Date of Award
Open Access Dissertation
College of Pharmacy
Nanoparticle-based targeted therapeutics have revolutionized the field of pharmaceutics by providing precise and efficient drug delivery systems. These therapeutics utilize nanoparticles as carriers to transport drugs selectively to the target site, reducing side effects and enhancing therapeutic efficacy. Although significant advancements have been made in nano-targeted therapies, there are many challenges that need to be addressed to fully realize their potential.
In this study, we proposed a novel approach to extend the potential application of anti-Programmed Death Ligand 1 (PD-L1) antibody (aPDL1) in cancer treatment and Alzheimer’s disease therapy by leveraging the Trim-Away pathway. aPDL1-based Trim-Away involves tagging target PD-L1 with TRIM21, and followed by proteasome-mediated degradation of PD-L1, leading to the suppression of immune checkpoints and enhanced immune activation.
By integrating nanotechnology with the Trim-Away pathway, we aim to overcome the current constraints for in vivo therapies and pave the way for a revolutionary era of targeted treatment. In order to harness the potential of the Trim-Away pathway, we developed a nanogel-facilitated protein intracellular specific degradation (Nano-ERASER) system to downregulate intracellular PD-L1. This groundbreaking development empowers us to selectively and efficiently administer aPDL1, achieving cancer targeted therapy in adult animals. Moreover, it even allows for the transportation of these agents across the blood-brain barrier, thereby facilitating treatments for central nervous system (CNS) diseases, including Alzheimer’s disease.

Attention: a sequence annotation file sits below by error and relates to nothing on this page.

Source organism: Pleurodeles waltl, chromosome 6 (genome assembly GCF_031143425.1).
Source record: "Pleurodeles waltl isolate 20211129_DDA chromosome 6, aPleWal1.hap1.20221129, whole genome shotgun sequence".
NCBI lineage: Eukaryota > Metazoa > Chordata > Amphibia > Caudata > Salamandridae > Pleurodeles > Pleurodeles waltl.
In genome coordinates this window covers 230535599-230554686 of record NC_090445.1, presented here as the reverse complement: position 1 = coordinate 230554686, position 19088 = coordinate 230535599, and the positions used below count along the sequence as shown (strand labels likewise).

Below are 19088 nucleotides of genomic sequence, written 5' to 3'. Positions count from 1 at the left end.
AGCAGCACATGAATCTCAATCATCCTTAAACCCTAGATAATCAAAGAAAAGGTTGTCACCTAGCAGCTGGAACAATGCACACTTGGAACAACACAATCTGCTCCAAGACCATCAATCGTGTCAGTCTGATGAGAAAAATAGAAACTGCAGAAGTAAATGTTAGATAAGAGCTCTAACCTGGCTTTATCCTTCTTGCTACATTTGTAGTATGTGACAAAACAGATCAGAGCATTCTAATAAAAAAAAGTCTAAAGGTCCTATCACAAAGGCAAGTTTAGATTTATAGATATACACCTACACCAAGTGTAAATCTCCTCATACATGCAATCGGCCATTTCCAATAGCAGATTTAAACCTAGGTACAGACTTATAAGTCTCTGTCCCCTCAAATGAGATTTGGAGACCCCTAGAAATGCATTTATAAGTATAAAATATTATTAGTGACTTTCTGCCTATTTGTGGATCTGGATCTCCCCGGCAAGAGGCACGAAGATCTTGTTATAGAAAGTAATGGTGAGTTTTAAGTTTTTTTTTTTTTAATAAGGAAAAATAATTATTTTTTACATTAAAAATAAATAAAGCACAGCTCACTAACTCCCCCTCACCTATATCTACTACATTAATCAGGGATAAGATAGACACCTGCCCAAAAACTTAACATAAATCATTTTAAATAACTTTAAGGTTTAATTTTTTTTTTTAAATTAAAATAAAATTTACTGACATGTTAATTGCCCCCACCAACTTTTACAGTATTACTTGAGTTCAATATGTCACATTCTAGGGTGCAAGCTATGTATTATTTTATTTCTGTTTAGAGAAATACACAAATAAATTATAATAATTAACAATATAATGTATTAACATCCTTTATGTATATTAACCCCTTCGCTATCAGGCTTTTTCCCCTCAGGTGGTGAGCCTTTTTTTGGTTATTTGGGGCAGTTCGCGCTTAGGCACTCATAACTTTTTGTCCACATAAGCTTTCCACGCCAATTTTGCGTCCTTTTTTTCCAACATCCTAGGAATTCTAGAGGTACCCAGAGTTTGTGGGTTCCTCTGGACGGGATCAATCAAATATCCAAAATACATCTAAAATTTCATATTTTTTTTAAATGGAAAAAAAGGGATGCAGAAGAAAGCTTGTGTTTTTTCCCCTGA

The convergence of nanotechnology and the Trim-Away pathway offers a unique therapeutic approach for selectively downregulating PD-L1 within living organisms. Further exploration and advancement in this realm will undoubtedly facilitate expanding aPDL1 applications in numerous diseases characterized by PD-L1 upregulation.
Wang, M.(2023). PD-L1 Nano-Eraser: A Novel Intracellular PD-L1 Degradation Approach and Its Application in Cancer and Alzheimer’s Disease Therapy. (Doctoral dissertation). Retrieved from https://scholarcommons.sc.edu/etd/7401
Available for download on Sunday, August 31, 2025